Opinion: Romney Can’t Even Lead From Behind

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A student's t-shirt for immigration reform (Photo by Kevork Djansezian/Getty Images)

A student’s t-shirt for immigration reform (Photo by Kevork Djansezian/Getty Images)

The Buck Starts Here

“Leading from behind” is a charge Mitt Romney has hurled at the President on numerous occasions. Given Mitt Romney’s response to the Administration on immigration, it is a phrase that is in Romney’s best interest to drop. Permanently.

After three plus years of Congressional negotiations on immigration policy, the Administration chose to act on behalf of hundreds of thousands of individuals that were brought into this country as children.

They did nothing wrong. Children are not in a place to make immigration decisions independently from their families. The only home they have known is the United States. The Obama Administration is, in effect, implementing the DREAM Act, a proposal to put young illegal immigrants on the path to U.S. citizenship.

As President Obama said when announcing the new policy: “It makes no sense to expel talented young people who, for all intents and purposes, are Americans.”

The reaction from the people that will benefit from the policy change was immediate and it was joyous.

One of the cultural icons of the Hispanic community, Christina Saralegui, also known as the Latino Oprah, has endorsed President Obama for re-election. It is her first such endorsement.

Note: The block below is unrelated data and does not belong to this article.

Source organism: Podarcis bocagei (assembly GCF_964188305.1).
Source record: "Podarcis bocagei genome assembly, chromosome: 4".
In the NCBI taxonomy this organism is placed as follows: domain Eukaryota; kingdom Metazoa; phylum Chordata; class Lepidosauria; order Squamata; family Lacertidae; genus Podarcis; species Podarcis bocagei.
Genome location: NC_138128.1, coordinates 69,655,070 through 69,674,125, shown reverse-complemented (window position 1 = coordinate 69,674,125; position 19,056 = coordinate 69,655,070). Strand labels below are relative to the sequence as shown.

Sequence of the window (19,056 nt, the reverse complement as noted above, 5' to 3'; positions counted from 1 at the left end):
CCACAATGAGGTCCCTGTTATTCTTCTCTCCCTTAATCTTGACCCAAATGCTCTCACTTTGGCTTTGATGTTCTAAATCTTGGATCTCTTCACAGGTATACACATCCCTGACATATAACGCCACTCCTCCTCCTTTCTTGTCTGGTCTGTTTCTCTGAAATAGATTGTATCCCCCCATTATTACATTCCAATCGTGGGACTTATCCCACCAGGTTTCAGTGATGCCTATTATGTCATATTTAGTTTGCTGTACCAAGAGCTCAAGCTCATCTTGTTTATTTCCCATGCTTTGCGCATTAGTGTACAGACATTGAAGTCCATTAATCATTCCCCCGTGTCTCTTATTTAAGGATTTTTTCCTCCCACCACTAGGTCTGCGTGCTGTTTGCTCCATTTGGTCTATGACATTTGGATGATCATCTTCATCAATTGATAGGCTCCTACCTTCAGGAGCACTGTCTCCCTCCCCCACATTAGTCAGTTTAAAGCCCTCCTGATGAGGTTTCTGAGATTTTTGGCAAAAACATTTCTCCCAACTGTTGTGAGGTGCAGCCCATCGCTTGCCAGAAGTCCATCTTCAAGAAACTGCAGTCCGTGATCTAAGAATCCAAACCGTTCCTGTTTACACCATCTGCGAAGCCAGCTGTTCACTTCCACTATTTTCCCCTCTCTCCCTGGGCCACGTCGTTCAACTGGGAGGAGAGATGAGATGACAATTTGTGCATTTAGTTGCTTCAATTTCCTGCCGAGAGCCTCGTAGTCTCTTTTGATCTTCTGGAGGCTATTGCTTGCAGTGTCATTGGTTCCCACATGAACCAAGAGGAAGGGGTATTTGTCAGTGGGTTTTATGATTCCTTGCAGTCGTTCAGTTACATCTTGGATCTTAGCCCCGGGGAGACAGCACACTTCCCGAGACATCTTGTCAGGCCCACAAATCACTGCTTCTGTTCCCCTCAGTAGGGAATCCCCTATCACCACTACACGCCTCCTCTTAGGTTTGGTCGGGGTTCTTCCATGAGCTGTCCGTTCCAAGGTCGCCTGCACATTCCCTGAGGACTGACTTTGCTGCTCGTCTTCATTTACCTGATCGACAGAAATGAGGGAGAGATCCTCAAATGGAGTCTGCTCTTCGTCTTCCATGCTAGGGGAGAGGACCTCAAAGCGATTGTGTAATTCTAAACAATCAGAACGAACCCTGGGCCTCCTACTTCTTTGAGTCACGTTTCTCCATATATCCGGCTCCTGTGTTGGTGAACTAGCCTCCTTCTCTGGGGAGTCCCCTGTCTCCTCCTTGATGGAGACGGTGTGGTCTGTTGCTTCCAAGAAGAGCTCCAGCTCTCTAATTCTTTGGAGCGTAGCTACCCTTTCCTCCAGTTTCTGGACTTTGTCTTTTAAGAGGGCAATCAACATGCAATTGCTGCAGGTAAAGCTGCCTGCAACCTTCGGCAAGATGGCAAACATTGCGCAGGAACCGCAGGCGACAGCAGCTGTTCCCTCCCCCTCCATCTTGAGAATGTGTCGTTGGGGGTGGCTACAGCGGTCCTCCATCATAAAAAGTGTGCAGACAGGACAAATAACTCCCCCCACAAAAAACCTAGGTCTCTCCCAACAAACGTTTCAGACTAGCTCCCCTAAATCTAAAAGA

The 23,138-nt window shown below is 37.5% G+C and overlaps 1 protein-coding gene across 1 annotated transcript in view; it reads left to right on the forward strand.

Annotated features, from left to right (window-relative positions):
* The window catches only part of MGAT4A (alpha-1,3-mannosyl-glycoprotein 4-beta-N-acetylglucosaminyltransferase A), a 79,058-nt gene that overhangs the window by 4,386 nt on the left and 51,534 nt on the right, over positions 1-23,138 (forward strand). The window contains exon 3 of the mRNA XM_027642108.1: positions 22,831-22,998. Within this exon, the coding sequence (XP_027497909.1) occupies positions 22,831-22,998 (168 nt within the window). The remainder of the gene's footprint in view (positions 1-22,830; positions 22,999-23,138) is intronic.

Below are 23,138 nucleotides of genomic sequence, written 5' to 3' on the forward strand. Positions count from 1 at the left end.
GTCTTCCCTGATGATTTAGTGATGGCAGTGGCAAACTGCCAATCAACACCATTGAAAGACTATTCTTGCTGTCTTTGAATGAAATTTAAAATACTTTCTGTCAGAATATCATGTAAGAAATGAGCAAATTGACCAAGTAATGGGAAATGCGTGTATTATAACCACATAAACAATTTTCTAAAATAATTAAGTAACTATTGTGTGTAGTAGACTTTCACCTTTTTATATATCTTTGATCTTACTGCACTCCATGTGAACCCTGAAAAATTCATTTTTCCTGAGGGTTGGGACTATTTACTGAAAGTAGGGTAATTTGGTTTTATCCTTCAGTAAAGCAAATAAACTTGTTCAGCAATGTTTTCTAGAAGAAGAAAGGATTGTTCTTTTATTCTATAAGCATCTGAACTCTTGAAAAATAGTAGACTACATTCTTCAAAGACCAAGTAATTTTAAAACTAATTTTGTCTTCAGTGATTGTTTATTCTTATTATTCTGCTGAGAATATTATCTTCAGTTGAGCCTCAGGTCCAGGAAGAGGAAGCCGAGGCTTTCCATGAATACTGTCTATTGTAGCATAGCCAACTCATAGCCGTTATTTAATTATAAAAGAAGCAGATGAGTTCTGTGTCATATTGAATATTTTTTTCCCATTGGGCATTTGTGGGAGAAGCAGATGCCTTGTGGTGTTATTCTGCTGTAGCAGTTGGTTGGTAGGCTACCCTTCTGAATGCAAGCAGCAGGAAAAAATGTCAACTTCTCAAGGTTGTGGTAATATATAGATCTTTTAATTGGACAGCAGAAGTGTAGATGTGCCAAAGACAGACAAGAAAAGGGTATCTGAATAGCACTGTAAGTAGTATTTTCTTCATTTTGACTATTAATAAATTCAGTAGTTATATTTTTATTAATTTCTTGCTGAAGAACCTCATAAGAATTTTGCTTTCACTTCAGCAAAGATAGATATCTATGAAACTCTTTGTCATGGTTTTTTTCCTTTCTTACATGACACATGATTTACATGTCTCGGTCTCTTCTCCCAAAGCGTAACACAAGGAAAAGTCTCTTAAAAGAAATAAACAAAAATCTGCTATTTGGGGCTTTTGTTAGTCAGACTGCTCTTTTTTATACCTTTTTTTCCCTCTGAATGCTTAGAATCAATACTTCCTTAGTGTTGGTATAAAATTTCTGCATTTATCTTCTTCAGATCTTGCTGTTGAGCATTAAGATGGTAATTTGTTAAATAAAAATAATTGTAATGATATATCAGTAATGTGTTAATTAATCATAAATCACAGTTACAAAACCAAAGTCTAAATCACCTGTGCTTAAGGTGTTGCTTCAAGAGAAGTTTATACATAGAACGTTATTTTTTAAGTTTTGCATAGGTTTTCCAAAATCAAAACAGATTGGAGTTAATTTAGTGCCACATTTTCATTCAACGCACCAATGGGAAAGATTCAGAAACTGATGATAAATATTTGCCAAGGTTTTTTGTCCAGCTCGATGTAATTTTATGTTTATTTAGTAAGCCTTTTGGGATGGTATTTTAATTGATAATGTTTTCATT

Romney’s reaction? Crickets. Literally. He refuses to answer questions about what he would do as President.

On Sunday, he would not answer Bob Schieffer’s question on Face the Nation. Three times. On Tuesday he punted again in a national television interview.

Perhaps the staff briefing memo on the issue isn’t final yet. Maybe there is still a poll in the field to inform Romney of the best response to get him to fifty point one percent.

That isn’t leadership. It isn’t even followership. It’s worse. It is literally nothing.

Mitt Romney was a huge champion of something he called self-deportation – a fanciful belief that millions of people will get on planes and just leave. Tearing apart communities, congregations and families.

Throughout the Republican Presidential nominating process, Romney vowed to defy Congress and veto the DREAM Act as President if it were passed.

But now that process is over. He has the nomination in hand. And he has nothing to say about the Administration’s implementation of the DREAM Act.

The guy who passed health care reform in Massachusetts and vowed to repeal the Affordable Care Act – federal legislation that passed both Houses of Congress – can’t take a policy position on Obama’s executive order on immigration enforcement?

A politician with such soft positions is in no place to accuse anyone of leading from behind. And while Romney waits to respond he faces a harsh truth: without Hispanic voters, Mitt Romney will have a tough time getting to his goal of fifty point one percent of the vote.

About Bill Buck

Bill Buck is a Democratic strategist, President of the Buck Communications Group, a media relations and new media strategies consulting business based in Washington, DC, and Managing Director of the online ad firm Influence DSP. He has over twenty years of international and national communications experience. The views and opinions expressed in this post are those of the author and do not necessarily reflect the official policy or position of CBS Local.

 

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